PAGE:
Need to upgrade date processing in SindhArchive
CONSIDERING the date palm growth potential in Khairpur, the Sindh government in partnership with a private company is setting up a state-of-the-art dehydration plant for sorting, grading and washing of the fruit. The facility includes a cold storage.
The firm has been provided four acres by the Sindh government with a subsidy on interest on debt acquired for the project. The plant, to be set up at an estimated cost of 250m, is targeted to start operations by the next season. While the plant’s operative capacity may vary between 4,000-5,000 tonnes per annum, officials say that it would have great demonstrating effect on date growers.
After harvesting in July-August, dates are dried under the open sky and exposed to all kinds of weather and unhygienic conditions. Almost every second year rains damage the crop. Dates are put in a huge heated cauldron for half an hour under conventional fruit processing mode that turns freshly plucked dates into chuhara. Rest of the crop is sold as fresh dates which are dried on raw mats under the sunlight for around eight days.
“If climatic conditions are favourable, each tree can produce 100-120kg of dates (aseel and karblain variety). That includes 45kg of soft dates if there are no rains. The entire quantity is otherwise processed as chuhara,” says a grower.
But for the initiative to set up a dehydration plant, the date palm sector, by and large, faces the same old problems including lack of modernisation techniques and missing better varieties of dates.
The country’s annual dates production is estimated at around 535,000 tonnes of which only 86,000 tonnes are exported and the rest are either consumed locally or perish.
Dates export could be raised to $200m from the current $28m with proper processing and packaging.
Hardly, a nominal quantity of soft dates is exported. It is dried dates (chuhara) that is marketed in India. Date palm grower, like Ghulam Qasim Jaskani, points out that India has now set up a tissue culture laboratory and soon it would start producing dates and Sindh’s chuhara exports are likely to be hit.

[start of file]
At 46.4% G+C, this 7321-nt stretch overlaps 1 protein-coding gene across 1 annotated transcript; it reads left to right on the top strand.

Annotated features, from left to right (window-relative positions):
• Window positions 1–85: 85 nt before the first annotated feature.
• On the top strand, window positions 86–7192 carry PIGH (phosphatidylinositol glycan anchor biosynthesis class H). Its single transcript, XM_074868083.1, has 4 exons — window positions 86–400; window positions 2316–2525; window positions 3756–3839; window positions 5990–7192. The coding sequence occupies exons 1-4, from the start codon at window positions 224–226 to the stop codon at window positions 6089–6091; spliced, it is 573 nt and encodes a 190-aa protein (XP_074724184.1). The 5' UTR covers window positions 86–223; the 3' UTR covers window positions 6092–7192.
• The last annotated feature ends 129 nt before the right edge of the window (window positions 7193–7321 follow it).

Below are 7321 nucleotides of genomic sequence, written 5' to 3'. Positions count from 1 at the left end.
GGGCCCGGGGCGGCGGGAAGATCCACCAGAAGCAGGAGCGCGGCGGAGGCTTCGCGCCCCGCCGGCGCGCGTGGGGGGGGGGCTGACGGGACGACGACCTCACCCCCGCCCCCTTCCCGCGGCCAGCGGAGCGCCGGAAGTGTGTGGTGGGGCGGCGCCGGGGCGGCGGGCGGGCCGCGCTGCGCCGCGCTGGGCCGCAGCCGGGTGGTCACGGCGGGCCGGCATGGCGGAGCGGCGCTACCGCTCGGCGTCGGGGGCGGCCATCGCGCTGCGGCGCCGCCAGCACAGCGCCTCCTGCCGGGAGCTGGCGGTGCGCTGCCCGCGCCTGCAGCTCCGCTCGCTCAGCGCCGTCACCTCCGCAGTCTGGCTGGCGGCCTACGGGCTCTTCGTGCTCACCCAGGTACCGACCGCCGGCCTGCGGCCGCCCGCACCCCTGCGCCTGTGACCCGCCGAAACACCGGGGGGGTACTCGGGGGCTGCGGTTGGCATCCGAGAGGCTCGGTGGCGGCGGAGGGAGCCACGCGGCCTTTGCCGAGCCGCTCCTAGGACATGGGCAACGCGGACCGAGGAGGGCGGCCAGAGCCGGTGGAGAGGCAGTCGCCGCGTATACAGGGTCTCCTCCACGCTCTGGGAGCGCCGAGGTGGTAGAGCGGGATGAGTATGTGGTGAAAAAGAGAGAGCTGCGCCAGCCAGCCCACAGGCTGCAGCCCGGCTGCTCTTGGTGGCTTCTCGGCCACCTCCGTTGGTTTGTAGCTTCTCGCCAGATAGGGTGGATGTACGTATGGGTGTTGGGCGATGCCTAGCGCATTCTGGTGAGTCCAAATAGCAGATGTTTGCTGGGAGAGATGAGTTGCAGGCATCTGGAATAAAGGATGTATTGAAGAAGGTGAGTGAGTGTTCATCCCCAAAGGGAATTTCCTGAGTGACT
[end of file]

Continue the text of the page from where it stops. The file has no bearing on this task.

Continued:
“We hardly produce 10pc of soft dates because orchard owners are always keen to prepare chuhara to avoid losses from rain”, Jaskani adds.
The Sindh varieties of dates fetch a very low price in the export market, says Jaskani. In terms of Pakistani rupee, Jordan’s majool is sold at Rs3,000/kg in Dubai. Sindh’s aseel variety is available there at Rs100/kg. He strongly advocates the import of 15,000 date palm trees annually from other countries for a gradual replacement of assel l variety.
Sindh’s soft dates are sold in the local market and 50pc of dried aseel dates are exported to India.
The provincial agriculture department data show that Sindh has more than one third share (38.3pc) to the country’s overall area under dates and more than half (53.8pc) in terms of its production. Again, it is Khairpur district that produces 85pc of Sindh’s total output.
Close to 300,000 tonnes of dates are produced in Sindh annually and 85pc of it are dried.
Published in Dawn, Business & Finance weekly, February 22nd, 2016